Oil futures prices remained mixed on Tuesday after hovering near 13-month highs, supported by a US cold snap that shut wells in the oil-producing state of Texas.
The global rollout of coronavirus vaccinations, fuelling expectations of a recovery in the global economy and oil demand, has also kept prices buoyant.
At 1535 hours GMT, Brent, the international benchmark for two-thirds of the world’s oil, was trading at $62.89 a barrel after losing 0.65 percent.
The US West Texas Intermediate (WTI) crude futures gained 0.40 percent to $59.71 a barrel. The price for Opec Basket was recorded at $60.77 a barrel with 0.38 percent increase, Arab Light was available at $63.12 a barrel after a decrease of 0.35 percent while price of Russian Urals remained unchanged at $42.22 a barrel.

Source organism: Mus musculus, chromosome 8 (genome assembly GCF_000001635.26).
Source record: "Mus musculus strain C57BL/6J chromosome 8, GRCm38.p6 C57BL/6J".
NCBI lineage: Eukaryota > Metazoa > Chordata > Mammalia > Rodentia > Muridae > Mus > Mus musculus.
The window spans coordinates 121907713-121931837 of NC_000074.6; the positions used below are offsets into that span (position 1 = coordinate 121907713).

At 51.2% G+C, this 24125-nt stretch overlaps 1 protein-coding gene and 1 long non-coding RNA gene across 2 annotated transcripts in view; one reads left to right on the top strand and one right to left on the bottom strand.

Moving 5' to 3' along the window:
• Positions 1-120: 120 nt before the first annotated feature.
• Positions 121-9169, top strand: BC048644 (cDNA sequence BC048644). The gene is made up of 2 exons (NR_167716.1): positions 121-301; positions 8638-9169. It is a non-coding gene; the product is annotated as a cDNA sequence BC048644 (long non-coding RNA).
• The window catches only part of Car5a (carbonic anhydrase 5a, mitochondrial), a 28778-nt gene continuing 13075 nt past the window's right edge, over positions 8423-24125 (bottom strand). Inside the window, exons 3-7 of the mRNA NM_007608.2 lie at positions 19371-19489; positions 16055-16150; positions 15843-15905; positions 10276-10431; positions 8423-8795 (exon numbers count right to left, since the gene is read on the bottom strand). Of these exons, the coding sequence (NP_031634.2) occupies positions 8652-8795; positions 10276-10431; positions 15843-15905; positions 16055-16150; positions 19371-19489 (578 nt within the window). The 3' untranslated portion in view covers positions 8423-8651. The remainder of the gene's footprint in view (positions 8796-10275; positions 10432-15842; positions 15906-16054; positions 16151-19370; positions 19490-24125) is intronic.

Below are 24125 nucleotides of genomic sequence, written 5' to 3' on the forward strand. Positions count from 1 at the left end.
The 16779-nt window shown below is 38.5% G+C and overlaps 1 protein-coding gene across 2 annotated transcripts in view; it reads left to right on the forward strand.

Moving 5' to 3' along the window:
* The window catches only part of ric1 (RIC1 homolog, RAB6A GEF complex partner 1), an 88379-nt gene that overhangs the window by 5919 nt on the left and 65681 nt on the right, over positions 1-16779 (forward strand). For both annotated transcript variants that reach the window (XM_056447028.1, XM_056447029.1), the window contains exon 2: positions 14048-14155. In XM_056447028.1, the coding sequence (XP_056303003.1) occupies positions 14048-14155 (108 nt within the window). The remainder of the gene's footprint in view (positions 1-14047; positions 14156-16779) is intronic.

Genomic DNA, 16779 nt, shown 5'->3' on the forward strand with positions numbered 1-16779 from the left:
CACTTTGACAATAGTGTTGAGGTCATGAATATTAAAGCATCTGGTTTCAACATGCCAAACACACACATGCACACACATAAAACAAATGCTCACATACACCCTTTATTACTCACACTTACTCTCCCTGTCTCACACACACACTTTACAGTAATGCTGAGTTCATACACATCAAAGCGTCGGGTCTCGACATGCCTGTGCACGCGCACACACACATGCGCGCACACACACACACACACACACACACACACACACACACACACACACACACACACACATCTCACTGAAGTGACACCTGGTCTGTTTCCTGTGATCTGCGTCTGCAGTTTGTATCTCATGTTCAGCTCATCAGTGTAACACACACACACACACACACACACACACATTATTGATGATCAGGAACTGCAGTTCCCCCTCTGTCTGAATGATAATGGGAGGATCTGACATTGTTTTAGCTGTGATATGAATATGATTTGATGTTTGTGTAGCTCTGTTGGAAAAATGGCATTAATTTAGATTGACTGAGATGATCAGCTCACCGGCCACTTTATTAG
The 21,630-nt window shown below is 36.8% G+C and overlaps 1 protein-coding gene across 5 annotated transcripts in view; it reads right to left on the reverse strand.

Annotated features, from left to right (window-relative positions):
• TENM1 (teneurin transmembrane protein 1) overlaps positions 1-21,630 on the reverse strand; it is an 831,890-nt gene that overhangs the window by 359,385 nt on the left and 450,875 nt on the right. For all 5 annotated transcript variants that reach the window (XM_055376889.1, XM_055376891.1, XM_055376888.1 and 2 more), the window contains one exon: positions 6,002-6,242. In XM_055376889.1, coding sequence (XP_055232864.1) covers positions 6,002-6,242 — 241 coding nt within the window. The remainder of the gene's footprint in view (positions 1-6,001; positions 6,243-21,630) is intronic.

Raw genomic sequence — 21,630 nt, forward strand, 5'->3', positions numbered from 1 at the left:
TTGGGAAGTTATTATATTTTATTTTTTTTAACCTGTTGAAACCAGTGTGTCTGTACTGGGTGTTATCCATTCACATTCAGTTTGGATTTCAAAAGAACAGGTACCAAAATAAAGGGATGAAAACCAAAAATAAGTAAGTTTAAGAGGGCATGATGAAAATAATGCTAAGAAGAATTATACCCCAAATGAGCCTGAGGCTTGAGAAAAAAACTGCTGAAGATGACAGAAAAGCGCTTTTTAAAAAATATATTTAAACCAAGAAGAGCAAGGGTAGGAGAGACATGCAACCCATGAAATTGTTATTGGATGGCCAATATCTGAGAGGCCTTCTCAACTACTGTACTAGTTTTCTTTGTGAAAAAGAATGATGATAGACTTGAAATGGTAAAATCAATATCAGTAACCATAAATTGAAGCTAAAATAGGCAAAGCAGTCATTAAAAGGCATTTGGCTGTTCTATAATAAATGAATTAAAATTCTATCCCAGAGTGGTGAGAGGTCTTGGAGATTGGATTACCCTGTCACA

It is pertinent to mention that with Saudi Arabia’s voluntary reduction, the production cut of OPEC+ will reach 8.125 million barrels per day (bpd) for February and 8.05 million bpd in March, thus reducing output in February by 925,000 bpd and 850,000 bpd in March relative to output rates in January.